But life and positive checking-account balances must go on, so you skirt the obvious: The end is nigh.
And you wrap the cord around your laptop. You drape it casually over the ceiling fan and around your big toe, typing with one hand, holding the cord just so in order to keep that orange LED on. Nothing to see here.
Rage disarms your better judgment like a mooching cousin’s convincingly genuine embrace. You blame Apple, cursing the day you opted for the sleek and nimble computer life. You blame the Man. Steve Harvey and that fool-ass Vanessa Huxtable. “Bank account, we have a problem,” you may concede, pacing and chain-smoking, your mojo melting, your knuckles powerfully ashy in public. Again.
You descend into madness as that $80 suggested retail price flashes gang signs at you from your Apple Store shopping cart. This is also called the Kitten Heels and Tube Socks Phase for its high occurrence of nervous breakdowns and departures from reality. “How could such technological hateration happen to ME?!? I was the first in my class with the Grant Hill Olympic joints, dammit!” you may wonder.
In this stage, distress-borne absurdities such as, “Maybe I’ll order this $2 Japple charger from Japan on eBay,” are common. You may even consider asking a friend for joint custody of their fully functional charger. Resist. Fight through it. In time, you’ll find a way.
This is the If Only I Had Correctly Wrapped My Charger Cord phase. A feeling of simply wanting life “as it was before” is common.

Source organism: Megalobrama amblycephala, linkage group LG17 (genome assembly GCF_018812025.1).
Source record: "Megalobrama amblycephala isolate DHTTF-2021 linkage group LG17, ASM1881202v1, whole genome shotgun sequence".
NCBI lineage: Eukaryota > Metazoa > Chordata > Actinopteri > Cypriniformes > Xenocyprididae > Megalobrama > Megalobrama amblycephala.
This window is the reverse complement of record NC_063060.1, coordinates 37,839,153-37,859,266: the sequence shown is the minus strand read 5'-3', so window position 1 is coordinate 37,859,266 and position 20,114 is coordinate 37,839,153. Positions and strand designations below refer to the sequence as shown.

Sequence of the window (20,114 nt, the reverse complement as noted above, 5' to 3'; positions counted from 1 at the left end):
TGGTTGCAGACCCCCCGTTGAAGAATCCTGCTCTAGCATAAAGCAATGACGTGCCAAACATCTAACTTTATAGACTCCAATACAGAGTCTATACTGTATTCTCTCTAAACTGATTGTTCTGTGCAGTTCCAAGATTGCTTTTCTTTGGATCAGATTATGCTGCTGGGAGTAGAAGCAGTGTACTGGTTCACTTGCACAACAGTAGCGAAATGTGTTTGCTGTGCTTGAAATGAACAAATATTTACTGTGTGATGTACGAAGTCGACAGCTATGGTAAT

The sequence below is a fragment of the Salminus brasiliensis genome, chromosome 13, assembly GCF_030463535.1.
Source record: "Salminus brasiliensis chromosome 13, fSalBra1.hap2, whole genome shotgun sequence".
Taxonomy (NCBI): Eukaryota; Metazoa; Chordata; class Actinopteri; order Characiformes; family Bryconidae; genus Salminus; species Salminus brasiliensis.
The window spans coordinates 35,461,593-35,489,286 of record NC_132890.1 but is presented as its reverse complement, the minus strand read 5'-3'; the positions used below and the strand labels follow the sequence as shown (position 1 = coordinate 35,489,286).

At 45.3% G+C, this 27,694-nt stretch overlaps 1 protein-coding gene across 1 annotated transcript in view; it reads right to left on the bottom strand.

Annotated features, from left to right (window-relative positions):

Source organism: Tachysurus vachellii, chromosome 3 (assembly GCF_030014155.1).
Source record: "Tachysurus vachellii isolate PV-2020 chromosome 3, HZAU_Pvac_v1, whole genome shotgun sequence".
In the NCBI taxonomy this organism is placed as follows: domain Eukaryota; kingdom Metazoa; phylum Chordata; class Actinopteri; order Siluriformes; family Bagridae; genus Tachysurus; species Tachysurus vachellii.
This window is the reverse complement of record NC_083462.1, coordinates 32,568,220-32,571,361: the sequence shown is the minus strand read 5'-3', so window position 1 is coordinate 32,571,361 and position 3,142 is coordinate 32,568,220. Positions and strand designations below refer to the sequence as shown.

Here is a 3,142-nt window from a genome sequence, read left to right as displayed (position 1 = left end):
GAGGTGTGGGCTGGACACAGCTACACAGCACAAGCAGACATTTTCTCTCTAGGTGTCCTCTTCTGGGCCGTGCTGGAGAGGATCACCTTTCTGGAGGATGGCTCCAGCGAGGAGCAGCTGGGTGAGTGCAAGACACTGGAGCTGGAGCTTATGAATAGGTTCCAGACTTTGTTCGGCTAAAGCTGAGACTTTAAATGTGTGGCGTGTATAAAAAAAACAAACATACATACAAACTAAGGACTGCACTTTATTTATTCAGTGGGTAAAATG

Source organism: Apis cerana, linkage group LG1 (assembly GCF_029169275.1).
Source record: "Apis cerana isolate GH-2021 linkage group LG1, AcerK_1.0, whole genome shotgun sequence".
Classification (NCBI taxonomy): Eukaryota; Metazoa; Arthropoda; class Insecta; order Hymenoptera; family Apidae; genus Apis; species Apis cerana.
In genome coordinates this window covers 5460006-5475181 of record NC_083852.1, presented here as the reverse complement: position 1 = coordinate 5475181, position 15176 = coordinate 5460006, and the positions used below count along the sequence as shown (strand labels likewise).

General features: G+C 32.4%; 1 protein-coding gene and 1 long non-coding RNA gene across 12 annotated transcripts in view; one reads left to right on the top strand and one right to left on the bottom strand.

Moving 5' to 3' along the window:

“I should have surrendered that $300 for AppleCare instead of spending rent money on Beyoncé tickets,” you will say. You will tell yourself this as you teach your toddler a great new game called Hold This Cord Riiiiight Here and Don’t Move.
Your metastasizing worry has become desperation, and you are frenzied for a quick, wallet-friendly solution. There are still baby Jordans, holiday ham hocks and deceptively cheap travel deals to the UAE to be bought, mind you. As such, bargaining can often manifest as vowing to browse Facebook less during work hours in exchange for a miraculous technological recovery. Madness.
In public places, you hunt for Apple logos, green LEDs and kind faces. You ask yourself how long you can live like this.
It’s noon on Monday. After a weekend of using your computer in short spurts on the lowest screen-brightness level, your battery is at 23 percent. All of your co-workers have PCs (it hurts, I know). Your warranty finished a year ago. Welcome to hell.
Here is where you mourn those daily trips to Chipotle that you won’t be able to make for a week if you pluck this coin from your anemic and downtrodden pockets. There may be tears.